Currently, there is no unified reporting standard, so different companies can select certain ESG performance metrics to report in order to improve their sustainability and social ratings.

To improve consistency, the next step would be for ESG rating agencies to redesign their methodology to take into account what may be environmentally harmful and unethical operations across the entire supply chain. global. ESG rating agencies could, for example, create incentives for companies to collect and disclose the activities of their supply chain partners, such as Scope 3 issues.

In June 2021, the German Parliament adopted the Supply Chain Due Diligence Act, which will come into force in 2023. Under the new law, large companies based in Germany will be responsible for social and environmental issues arising from their global supply chain networks.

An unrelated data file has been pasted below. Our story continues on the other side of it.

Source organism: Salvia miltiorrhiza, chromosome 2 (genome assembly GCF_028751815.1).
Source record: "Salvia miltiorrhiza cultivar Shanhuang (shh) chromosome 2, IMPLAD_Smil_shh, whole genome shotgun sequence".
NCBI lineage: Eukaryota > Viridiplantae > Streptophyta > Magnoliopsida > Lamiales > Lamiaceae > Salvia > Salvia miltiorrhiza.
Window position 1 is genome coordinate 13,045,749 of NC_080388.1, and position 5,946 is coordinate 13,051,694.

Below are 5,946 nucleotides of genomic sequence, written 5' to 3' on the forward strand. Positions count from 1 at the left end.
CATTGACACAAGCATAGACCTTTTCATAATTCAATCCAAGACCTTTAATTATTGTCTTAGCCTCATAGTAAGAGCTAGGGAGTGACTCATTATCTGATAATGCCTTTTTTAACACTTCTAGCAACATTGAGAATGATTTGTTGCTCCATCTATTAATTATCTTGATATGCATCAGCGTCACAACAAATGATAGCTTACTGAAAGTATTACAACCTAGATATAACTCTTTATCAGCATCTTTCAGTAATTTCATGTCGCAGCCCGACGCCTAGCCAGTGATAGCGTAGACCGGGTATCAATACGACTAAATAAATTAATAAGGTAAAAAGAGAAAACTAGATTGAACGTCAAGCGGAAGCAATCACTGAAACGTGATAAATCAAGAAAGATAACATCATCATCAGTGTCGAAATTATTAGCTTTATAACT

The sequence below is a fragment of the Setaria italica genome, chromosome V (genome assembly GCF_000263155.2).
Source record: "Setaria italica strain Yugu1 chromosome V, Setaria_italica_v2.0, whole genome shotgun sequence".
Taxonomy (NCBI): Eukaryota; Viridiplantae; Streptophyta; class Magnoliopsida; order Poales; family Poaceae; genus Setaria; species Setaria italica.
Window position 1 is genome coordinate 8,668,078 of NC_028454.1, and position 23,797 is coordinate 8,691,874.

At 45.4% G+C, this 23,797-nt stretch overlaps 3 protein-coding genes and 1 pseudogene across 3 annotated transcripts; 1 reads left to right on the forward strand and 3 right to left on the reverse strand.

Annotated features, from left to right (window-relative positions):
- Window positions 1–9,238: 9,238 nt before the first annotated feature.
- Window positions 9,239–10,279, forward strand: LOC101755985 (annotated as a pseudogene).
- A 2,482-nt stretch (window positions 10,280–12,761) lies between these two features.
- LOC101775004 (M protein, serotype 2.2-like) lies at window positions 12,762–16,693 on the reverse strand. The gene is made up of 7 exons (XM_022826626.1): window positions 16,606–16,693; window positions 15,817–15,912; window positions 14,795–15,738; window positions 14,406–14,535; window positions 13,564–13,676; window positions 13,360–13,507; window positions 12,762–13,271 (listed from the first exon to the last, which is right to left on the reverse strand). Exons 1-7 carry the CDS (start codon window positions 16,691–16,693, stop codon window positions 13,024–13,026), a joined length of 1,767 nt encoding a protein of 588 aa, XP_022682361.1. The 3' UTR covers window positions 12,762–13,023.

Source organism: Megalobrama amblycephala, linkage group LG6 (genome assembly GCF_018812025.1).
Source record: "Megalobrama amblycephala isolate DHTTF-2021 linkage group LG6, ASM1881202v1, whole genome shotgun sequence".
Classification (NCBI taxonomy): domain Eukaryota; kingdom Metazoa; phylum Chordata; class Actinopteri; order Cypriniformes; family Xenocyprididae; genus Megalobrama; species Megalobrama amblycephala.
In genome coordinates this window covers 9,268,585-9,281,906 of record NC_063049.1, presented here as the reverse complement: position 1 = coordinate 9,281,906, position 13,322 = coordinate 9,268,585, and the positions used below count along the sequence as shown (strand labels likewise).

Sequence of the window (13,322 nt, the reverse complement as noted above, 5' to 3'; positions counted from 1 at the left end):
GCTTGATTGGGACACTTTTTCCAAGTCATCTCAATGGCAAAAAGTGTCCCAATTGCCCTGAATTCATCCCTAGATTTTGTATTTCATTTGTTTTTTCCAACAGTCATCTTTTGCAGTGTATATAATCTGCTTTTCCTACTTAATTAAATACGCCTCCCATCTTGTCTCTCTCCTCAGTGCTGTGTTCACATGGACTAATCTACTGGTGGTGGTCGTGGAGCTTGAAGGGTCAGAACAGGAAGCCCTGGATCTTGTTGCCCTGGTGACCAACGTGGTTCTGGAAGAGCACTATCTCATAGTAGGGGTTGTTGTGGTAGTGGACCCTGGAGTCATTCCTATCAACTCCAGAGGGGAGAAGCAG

This includes the prohibition of child labor and forced labor, as well as attention to occupational health and safety throughout the supply chain. Those who break the law face a fine of up to 2% of their annual income.

The new European Union Sustainable Finance Disclosure Regulation, which came into effect in March 2021, adds a different pressure. It requires funds to disclose details of how they incorporate ESG features into their investment decisions. This led some fund managers to drop the sentence “Integrated ESG” from some of their assets, Bloomberg reported.

Without similar laws in the United States, we believe ESG rating agencies could fill an important gap. Of course, analyzing the ESG performance of a company’s entire supply chain is much more complex. Yet, by linking all ESG dimensions to the end-to-end operations of a company’s supply chain, rating agencies can push business leaders to take responsibility for actions throughout their business chain. supply that would otherwise be kept in the dark.

A version of this piece was originally posted on The Conversation.


About Author

Comments are closed.